Residents have raised concerns over access to Aberdeen’s beach after work started on a controversial scheme to install cycle lanes on the road.
New cycle routes are being created on the beachfront along the length of the Esplanade to encourage people to social distance as part of the Spaces for People initiative.
The road will also be one-way from its junction with the Beach Boulevard south to the roundabout.
Parking in front of cafes and the Codonas leisure park will remain and it will still be possible to park along the majority of the stretch of road.
However, concerns have been raised about parking spaces being removed at the Bridge of Don end, as well as the impact of the one-way system making it more difficult to get access to the beach.
And now beachgoers have expressed concerns the temporary measures could limit accessibility for those unable to walk or cycle.
Dyce resident Gillian Grant, 56, is a regular visitor to the beach with her father Brian, 85.
She said: “Walking at the beach has kept my dad going through the pandemic and it’s his favourite place. I bring him here a lot because there’s not many other places which are easy for him to walk.
“I am really worried about the lack of consultation. We don’t know what’s being done.
“If we aren’t able to drive here my dad won’t be able to come because he can’t manage the walk from town.
“It would be life-changing for him.”
Brian added: “I have lived in Aberdeen for all of my 85 years and I love coming to the beach, but I wouldn’t be able to get here without the car.
“If it’s harder for people to drive here people like myself won’t be able to come and other people will stay away.”
Wheelchair user Garry Smith, 60, had travelled from Inverurie with his 23-year-old son Mitchell for a day at the seaside.
But he fears he will be left unable to visit if the measures go ahead.
He said: “Some people could walk or cycle from town but others like myself couldn’t. Me and my family have no choice but to bring the car down.
“If it’s more difficult to do that I can’t visit the beach – it’s as simple as that.
“We haven’t seen a single bit of information about what’s happening apart from a few cones which have all been moved off the road anyway.”
New parents Adam and Marie O’Connor, aged 32 and 30, were visiting with their two-week-old daughter Willow.
Adam, from Bucksburn, said: “It’s already quite difficult to get down here with the car, especially on busy days. Some people have no choice if they find walking difficult or have wheelchairs or pushchairs.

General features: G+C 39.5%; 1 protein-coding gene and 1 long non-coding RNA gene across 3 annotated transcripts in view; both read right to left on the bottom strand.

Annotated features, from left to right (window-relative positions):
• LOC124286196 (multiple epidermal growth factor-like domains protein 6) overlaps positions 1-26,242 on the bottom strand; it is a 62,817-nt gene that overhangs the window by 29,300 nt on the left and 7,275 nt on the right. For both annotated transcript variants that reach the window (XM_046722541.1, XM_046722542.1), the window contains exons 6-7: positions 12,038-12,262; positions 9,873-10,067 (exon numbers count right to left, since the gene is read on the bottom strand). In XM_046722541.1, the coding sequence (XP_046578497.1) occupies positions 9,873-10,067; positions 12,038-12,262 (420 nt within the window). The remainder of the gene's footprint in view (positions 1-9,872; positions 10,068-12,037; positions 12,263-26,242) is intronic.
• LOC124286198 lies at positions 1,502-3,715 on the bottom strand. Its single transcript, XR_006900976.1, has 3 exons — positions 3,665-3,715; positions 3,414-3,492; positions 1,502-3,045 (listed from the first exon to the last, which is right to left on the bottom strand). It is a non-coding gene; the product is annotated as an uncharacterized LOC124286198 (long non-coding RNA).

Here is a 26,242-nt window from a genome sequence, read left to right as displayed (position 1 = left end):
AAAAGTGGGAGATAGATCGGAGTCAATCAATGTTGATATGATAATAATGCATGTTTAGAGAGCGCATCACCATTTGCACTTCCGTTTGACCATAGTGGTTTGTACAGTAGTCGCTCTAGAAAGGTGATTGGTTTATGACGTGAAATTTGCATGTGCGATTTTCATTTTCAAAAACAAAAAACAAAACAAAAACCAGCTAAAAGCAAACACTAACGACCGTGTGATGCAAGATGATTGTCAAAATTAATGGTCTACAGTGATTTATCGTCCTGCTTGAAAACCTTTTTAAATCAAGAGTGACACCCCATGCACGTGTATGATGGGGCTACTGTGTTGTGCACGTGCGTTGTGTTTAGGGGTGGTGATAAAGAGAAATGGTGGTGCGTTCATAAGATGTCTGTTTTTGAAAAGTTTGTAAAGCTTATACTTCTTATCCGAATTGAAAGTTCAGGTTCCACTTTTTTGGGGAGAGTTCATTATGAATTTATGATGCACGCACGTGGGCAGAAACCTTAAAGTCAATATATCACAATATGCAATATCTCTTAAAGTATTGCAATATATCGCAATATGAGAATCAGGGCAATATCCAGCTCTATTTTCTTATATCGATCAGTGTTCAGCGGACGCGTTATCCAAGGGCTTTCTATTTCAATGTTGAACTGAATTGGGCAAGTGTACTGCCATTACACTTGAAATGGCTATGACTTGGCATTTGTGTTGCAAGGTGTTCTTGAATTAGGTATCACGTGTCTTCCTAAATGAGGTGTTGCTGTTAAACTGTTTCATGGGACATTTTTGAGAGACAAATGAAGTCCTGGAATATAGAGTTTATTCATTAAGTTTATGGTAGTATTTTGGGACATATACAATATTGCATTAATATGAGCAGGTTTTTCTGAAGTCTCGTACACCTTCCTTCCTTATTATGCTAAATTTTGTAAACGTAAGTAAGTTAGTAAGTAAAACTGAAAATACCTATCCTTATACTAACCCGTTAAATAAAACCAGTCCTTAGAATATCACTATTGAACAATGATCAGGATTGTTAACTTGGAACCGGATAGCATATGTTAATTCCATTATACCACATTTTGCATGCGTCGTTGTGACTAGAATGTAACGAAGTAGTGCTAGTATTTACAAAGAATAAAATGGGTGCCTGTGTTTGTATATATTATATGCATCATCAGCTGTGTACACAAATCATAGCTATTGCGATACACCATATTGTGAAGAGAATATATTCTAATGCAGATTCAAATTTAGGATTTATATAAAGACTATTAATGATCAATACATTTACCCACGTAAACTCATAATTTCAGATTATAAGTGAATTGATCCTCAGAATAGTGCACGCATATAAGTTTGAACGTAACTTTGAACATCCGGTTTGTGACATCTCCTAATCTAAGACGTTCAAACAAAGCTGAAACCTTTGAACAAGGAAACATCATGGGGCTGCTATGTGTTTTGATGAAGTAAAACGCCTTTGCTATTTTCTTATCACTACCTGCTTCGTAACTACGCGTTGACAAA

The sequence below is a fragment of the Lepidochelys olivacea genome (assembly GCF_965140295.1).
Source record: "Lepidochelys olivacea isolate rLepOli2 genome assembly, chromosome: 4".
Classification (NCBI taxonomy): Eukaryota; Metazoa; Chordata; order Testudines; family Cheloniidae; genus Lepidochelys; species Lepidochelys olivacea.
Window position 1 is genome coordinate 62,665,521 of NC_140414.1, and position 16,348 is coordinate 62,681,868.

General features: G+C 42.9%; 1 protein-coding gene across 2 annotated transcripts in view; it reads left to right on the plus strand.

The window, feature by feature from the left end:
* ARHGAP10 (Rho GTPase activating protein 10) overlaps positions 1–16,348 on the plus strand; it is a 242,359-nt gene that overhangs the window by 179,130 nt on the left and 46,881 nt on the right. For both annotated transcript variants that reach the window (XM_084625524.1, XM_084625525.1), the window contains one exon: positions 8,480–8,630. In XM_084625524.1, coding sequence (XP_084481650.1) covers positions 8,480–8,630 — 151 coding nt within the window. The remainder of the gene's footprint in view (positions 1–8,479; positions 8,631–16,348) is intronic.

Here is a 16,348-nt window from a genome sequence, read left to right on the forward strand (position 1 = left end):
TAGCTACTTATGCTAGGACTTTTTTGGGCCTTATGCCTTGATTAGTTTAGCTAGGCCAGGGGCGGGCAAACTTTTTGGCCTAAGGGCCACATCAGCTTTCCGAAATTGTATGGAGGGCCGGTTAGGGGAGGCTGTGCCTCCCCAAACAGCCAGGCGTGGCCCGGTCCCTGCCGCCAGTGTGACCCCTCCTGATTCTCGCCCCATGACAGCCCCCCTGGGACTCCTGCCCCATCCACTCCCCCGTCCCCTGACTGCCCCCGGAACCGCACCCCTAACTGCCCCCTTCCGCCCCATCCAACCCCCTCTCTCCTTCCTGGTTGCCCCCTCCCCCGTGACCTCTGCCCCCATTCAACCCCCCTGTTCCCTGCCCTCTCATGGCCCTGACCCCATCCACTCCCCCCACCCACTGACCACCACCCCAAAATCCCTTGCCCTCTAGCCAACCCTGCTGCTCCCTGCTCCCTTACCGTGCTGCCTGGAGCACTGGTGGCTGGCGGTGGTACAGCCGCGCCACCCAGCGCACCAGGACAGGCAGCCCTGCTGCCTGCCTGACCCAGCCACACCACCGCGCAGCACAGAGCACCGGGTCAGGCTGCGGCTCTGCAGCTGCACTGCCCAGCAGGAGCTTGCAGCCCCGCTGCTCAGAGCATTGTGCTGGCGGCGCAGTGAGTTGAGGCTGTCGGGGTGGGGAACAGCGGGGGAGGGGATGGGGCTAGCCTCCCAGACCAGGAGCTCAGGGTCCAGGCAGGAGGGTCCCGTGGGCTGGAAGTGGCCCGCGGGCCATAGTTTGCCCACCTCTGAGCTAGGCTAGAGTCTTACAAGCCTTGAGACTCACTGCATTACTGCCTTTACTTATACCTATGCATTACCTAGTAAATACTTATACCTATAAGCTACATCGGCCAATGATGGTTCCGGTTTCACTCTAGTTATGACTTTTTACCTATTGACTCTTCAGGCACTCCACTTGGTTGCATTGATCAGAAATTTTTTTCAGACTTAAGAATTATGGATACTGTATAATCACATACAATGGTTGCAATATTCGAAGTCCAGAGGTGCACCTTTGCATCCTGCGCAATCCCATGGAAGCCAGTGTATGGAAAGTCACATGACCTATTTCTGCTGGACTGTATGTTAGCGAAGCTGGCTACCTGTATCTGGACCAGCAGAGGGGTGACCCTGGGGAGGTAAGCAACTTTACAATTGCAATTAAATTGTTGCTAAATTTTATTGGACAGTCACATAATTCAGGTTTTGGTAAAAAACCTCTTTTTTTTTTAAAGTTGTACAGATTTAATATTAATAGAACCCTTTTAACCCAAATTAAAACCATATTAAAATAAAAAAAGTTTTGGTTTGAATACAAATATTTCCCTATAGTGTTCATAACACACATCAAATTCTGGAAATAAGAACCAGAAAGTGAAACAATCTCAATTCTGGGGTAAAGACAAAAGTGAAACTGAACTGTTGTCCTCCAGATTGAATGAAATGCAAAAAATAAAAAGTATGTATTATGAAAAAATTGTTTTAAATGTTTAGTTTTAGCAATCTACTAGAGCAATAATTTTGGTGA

“People on bikes use the promenade without any problems.
“The council should be encouraging people to visit rather than pushing them away.”
The Esplanade has proved extremely popular with walkers and cyclists since the pandemic began.
In August, the average number of cyclists using the route every day was 368 – more than three times the number for the same month last year, which was 125.
And the average number of pedestrians, 824, is also well above last year’s figure of 460.
Some traders who work in the area have met with council officials in recent weeks following reports they were not told when work was going to start.
Aniko Palyov, who works at LA Sunny Foods at the Footdee end of the Esplanade, said: “Most people drive to the beach so if it’s more difficult to do that they won’t come. That means me and all the other businesses will struggle.
“People who live far away come for a day out, and this might make them less likely to come.
“We just don’t know what is going on.”
Aberdeen City Council transport spokeswoman Councillor Sandra Macdonald said: “Those who need to access Aberdeen’s beautiful beach area by car will still be able to do so.
“Parking will remain along the majority of the length of the Beach Esplanade from Ellon Road to Footdee, and on the Beach Boulevard.
“The spaces in front of the cafes on the beachfront will remain as they were before but will only be accessible south-bound.
“The beach area has proved to be extremely popular this year. The Spaces for People work we’re putting in place is in response to the huge increase in the number of cyclists (up more than three times compared to last year) and pedestrians (double those on foot from last year).
“People need to be able to move safely around while physical distancing, as well as have accessibility to the whole stretch of the beach area. And of course, encouraging walking and cycling supports international, national and local agendas for tackling climate change and improving people’s well being.
“There have been several external pieces of communication asking opinions on the temporary changes at the beach area including social media, press releases to local media which have been published, a public consultation, advance warning signage in the beach area, and website updates.
“Local businesses likely to be affected were contacted by letter and some were hand-delivered. We will continue to engage with all parties going forward and review the measures when and where necessary.”